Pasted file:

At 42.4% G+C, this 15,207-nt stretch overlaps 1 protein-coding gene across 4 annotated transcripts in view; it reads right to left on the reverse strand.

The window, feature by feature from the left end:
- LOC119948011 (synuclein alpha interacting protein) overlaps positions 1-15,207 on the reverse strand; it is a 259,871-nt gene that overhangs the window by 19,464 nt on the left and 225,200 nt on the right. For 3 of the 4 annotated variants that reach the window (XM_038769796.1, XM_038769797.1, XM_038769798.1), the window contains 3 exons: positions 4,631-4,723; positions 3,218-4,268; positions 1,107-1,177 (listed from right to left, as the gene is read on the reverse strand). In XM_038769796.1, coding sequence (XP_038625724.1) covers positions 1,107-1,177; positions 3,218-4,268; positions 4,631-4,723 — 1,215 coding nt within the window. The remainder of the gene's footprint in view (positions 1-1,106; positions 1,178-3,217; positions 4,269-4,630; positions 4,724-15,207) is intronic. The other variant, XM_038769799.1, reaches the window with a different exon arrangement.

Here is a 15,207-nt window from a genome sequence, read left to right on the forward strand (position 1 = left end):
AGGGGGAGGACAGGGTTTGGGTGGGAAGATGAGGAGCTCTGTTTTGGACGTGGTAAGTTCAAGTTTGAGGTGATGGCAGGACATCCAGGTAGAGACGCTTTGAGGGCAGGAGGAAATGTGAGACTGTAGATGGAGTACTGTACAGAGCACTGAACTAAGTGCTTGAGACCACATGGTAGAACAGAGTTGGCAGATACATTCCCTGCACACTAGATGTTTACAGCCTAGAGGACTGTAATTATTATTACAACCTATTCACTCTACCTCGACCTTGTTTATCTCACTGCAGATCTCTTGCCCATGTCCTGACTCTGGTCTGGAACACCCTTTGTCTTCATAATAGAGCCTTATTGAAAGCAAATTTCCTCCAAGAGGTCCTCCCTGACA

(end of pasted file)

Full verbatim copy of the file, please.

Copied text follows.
At 42.4% G+C, this 15,207-nt stretch overlaps 1 protein-coding gene across 4 annotated transcripts in view; it reads right to left on the reverse strand.

The window, feature by feature from the left end:
- LOC119948011 (synuclein alpha interacting protein) overlaps positions 1-15,207 on the reverse strand; it is a 259,871-nt gene that overhangs the window by 19,464 nt on the left and 225,200 nt on the right. For 3 of the 4 annotated variants that reach the window (XM_038769796.1, XM_038769797.1, XM_038769798.1), the window contains 3 exons: positions 4,631-4,723; positions 3,218-4,268; positions 1,107-1,177 (listed from right to left, as the gene is read on the reverse strand). In XM_038769796.1, coding sequence (XP_038625724.1) covers positions 1,107-1,177; positions 3,218-4,268; positions 4,631-4,723 — 1,215 coding nt within the window. The remainder of the gene's footprint in view (positions 1-1,106; positions 1,178-3,217; positions 4,269-4,630; positions 4,724-15,207) is intronic. The other variant, XM_038769799.1, reaches the window with a different exon arrangement.

Here is a 15,207-nt window from a genome sequence, read left to right on the forward strand (position 1 = left end):
AGGGGGAGGACAGGGTTTGGGTGGGAAGATGAGGAGCTCTGTTTTGGACGTGGTAAGTTCAAGTTTGAGGTGATGGCAGGACATCCAGGTAGAGACGCTTTGAGGGCAGGAGGAAATGTGAGACTGTAGATGGAGTACTGTACAGAGCACTGAACTAAGTGCTTGAGACCACATGGTAGAACAGAGTTGGCAGATACATTCCCTGCACACTAGATGTTTACAGCCTAGAGGACTGTAATTATTATTACAACCTATTCACTCTACCTCGACCTTGTTTATCTCACTGCAGATCTCTTGCCCATGTCCTGACTCTGGTCTGGAACACCCTTTGTCTTCATAATAGAGCCTTATTGAAAGCAAATTTCCTCCAAGAGGTCCTCCCTGACA